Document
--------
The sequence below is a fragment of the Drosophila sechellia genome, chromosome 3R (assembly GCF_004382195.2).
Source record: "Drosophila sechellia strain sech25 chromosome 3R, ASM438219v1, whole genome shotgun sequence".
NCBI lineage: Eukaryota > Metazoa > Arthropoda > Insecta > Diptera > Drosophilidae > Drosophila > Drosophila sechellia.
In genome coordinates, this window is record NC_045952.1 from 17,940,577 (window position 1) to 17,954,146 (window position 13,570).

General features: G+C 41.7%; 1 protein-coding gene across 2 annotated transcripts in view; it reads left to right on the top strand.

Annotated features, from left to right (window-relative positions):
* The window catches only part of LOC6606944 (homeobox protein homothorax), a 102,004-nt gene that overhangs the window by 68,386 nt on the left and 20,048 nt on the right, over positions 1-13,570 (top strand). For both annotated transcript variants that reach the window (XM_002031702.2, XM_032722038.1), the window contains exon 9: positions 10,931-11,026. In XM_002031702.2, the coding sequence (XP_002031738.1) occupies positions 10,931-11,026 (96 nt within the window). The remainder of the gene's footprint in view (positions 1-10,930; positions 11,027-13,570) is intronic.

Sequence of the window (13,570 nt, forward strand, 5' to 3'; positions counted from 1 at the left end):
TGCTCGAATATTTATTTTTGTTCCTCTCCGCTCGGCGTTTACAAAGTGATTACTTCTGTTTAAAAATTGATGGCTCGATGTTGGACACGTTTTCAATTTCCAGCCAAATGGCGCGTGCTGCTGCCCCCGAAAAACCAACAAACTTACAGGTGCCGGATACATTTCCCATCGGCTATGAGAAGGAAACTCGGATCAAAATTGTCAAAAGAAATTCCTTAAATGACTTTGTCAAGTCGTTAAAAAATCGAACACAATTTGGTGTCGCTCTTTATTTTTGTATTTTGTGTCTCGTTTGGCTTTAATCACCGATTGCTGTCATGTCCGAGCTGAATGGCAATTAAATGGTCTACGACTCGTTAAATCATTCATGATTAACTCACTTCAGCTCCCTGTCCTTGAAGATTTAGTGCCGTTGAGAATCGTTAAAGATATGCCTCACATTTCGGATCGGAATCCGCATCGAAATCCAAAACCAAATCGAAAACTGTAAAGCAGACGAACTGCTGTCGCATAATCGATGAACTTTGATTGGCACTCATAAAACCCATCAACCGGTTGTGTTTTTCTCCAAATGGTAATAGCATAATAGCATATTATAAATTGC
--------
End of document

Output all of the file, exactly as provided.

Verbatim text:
The sequence below is a fragment of the Drosophila sechellia genome, chromosome 3R (assembly GCF_004382195.2).
Source record: "Drosophila sechellia strain sech25 chromosome 3R, ASM438219v1, whole genome shotgun sequence".
NCBI lineage: Eukaryota > Metazoa > Arthropoda > Insecta > Diptera > Drosophilidae > Drosophila > Drosophila sechellia.
In genome coordinates, this window is record NC_045952.1 from 17,940,577 (window position 1) to 17,954,146 (window position 13,570).

General features: G+C 41.7%; 1 protein-coding gene across 2 annotated transcripts in view; it reads left to right on the top strand.

Annotated features, from left to right (window-relative positions):
* The window catches only part of LOC6606944 (homeobox protein homothorax), a 102,004-nt gene that overhangs the window by 68,386 nt on the left and 20,048 nt on the right, over positions 1-13,570 (top strand). For both annotated transcript variants that reach the window (XM_002031702.2, XM_032722038.1), the window contains exon 9: positions 10,931-11,026. In XM_002031702.2, the coding sequence (XP_002031738.1) occupies positions 10,931-11,026 (96 nt within the window). The remainder of the gene's footprint in view (positions 1-10,930; positions 11,027-13,570) is intronic.

Sequence of the window (13,570 nt, forward strand, 5' to 3'; positions counted from 1 at the left end):
TGCTCGAATATTTATTTTTGTTCCTCTCCGCTCGGCGTTTACAAAGTGATTACTTCTGTTTAAAAATTGATGGCTCGATGTTGGACACGTTTTCAATTTCCAGCCAAATGGCGCGTGCTGCTGCCCCCGAAAAACCAACAAACTTACAGGTGCCGGATACATTTCCCATCGGCTATGAGAAGGAAACTCGGATCAAAATTGTCAAAAGAAATTCCTTAAATGACTTTGTCAAGTCGTTAAAAAATCGAACACAATTTGGTGTCGCTCTTTATTTTTGTATTTTGTGTCTCGTTTGGCTTTAATCACCGATTGCTGTCATGTCCGAGCTGAATGGCAATTAAATGGTCTACGACTCGTTAAATCATTCATGATTAACTCACTTCAGCTCCCTGTCCTTGAAGATTTAGTGCCGTTGAGAATCGTTAAAGATATGCCTCACATTTCGGATCGGAATCCGCATCGAAATCCAAAACCAAATCGAAAACTGTAAAGCAGACGAACTGCTGTCGCATAATCGATGAACTTTGATTGGCACTCATAAAACCCATCAACCGGTTGTGTTTTTCTCCAAATGGTAATAGCATAATAGCATATTATAAATTGC